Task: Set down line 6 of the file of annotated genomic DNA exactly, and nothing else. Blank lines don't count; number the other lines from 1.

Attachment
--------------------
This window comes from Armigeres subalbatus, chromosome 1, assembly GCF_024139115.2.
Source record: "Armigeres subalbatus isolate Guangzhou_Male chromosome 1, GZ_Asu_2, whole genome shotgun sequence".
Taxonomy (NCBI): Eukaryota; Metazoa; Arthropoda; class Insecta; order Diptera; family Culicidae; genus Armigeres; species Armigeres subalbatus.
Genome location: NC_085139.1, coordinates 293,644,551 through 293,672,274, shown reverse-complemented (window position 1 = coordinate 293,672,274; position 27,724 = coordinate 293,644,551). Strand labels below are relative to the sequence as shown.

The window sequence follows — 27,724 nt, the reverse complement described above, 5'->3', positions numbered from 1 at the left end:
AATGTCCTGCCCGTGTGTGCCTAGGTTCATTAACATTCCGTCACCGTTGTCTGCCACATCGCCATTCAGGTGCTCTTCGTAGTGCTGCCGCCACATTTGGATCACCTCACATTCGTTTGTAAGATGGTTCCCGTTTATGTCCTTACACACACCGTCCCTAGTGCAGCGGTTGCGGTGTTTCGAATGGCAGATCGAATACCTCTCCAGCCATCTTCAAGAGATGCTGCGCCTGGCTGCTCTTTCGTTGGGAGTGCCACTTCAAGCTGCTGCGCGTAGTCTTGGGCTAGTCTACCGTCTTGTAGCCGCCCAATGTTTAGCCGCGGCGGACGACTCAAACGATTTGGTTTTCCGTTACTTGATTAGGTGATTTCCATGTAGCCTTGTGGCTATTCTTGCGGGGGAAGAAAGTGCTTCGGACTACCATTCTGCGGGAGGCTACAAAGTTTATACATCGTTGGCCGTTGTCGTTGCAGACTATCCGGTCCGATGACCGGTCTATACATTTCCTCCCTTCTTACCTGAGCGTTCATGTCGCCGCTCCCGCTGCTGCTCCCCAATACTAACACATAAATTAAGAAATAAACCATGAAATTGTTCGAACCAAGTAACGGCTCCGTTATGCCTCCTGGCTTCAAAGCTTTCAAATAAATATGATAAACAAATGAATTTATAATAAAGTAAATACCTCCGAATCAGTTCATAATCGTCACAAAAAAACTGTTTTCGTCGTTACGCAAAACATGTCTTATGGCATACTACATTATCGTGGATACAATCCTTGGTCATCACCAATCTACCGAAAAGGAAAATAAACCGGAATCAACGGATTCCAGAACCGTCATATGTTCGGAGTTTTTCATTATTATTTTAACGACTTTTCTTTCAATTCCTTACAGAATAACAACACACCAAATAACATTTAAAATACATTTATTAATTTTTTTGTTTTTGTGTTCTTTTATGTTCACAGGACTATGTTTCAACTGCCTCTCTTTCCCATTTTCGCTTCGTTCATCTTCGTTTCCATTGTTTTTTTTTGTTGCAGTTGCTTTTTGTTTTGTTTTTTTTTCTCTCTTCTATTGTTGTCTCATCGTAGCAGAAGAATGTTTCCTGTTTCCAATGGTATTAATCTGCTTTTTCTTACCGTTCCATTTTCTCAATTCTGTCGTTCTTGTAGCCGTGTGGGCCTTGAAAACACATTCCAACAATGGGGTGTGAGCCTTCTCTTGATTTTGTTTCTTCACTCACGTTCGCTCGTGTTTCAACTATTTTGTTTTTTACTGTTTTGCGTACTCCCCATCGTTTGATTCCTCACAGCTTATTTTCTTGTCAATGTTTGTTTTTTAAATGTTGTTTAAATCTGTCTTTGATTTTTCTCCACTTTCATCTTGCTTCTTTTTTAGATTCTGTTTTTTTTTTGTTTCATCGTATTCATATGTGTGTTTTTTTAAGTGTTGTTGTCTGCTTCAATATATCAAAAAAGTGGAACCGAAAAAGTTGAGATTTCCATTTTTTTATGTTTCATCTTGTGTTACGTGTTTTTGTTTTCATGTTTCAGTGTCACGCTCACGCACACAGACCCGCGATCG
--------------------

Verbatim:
AATGTCCTGCCCGTGTGTGCCTAGGTTCATTAACATTCCGTCACCGTTGTCTGCCACATCGCCATTCAGGTGCTCTTCGTAGTGCTGCCGCCACATTTGGATCACCTCACATTCGTTTGTAAGATGGTTCCCGTTTATGTCCTTACACACACCGTCCCTAGTGCAGCGGTTGCGGTGTTTCGAATGGCAGATCGAATACCTCTCCAGCCATCTTCAAGAGATGCTGCGCCTGGCTGCTCTTTCGTTGGGAGTGCCACTTCAAGCTGCTGCGCGTAGTCTTGGGCTAGTCTACCGTCTTGTAGCCGCCCAATGTTTAGCCGCGGCGGACGACTCAAACGATTTGGTTTTCCGTTACTTGATTAGGTGATTTCCATGTAGCCTTGTGGCTATTCTTGCGGGGGAAGAAAGTGCTTCGGACTACCATTCTGCGGGAGGCTACAAAGTTTATACATCGTTGGCCGTTGTCGTTGCAGACTATCCGGTCCGATGACCGGTCTATACATTTCCTCCCTTCTTACCTGAGCGTTCATGTCGCCGCTCCCGCTGCTGCTCCCCAATACTAACACATAAATTAAGAAATAAACCATGAAATTGTTCGAACCAAGTAACGGCTCCGTTATGCCTCCTGGCTTCAAAGCTTTCAAATAAATATGATAAACAAATGAATTTATAATAAAGTAAATACCTCCGAATCAGTTCATAATCGTCACAAAAAAACTGTTTTCGTCGTTACGCAAAACATGTCTTATGGCATACTACATTATCGTGGATACAATCCTTGGTCATCACCAATCTACCGAAAAGGAAAATAAACCGGAATCAACGGATTCCAGAACCGTCATATGTTCGGAGTTTTTCATTATTATTTTAACGACTTTTCTTTCAATTCCTTACAGAATAACAACACACCAAATAACATTTAAAATACATTTATTAATTTTTTTGTTTTTGTGTTCTTTTATGTTCACAGGACTATGTTTCAACTGCCTCTCTTTCCCATTTTCGCTTCGTTCATCTTCGTTTCCATTGTTTTTTTTTGTTGCAGTTGCTTTTTGTTTTGTTTTTTTTTCTCTCTTCTATTGTTGTCTCATCGTAGCAGAAGAATGTTTCCTGTTTCCAATGGTATTAATCTGCTTTTTCTTACCGTTCCATTTTCTCAATTCTGTCGTTCTTGTAGCCGTGTGGGCCTTGAAAACACATTCCAACAATGGGGTGTGAGCCTTCTCTTGATTTTGTTTCTTCACTCACGTTCGCTCGTGTTTCAACTATTTTGTTTTTTACTGTTTTGCGTACTCCCCATCGTTTGATTCCTCACAGCTTATTTTCTTGTCAATGTTTGTTTTTTAAATGTTGTTTAAATCTGTCTTTGATTTTTCTCCACTTTCATCTTGCTTCTTTTTTAGATTCTGTTTTTTTTTTGTTTCATCGTATTCATATGTGTGTTTTTTTAAGTGTTGTTGTCTGCTTCAATATATCAAAAAAGTGGAACCGAAAAAGTTGAGATTTCCATTTTTTTATGTTTCATCTTGTGTTACGTGTTTTTGTTTTCATGTTTCAGTGTCACGCTCACGCACACAGACCCGCGATCG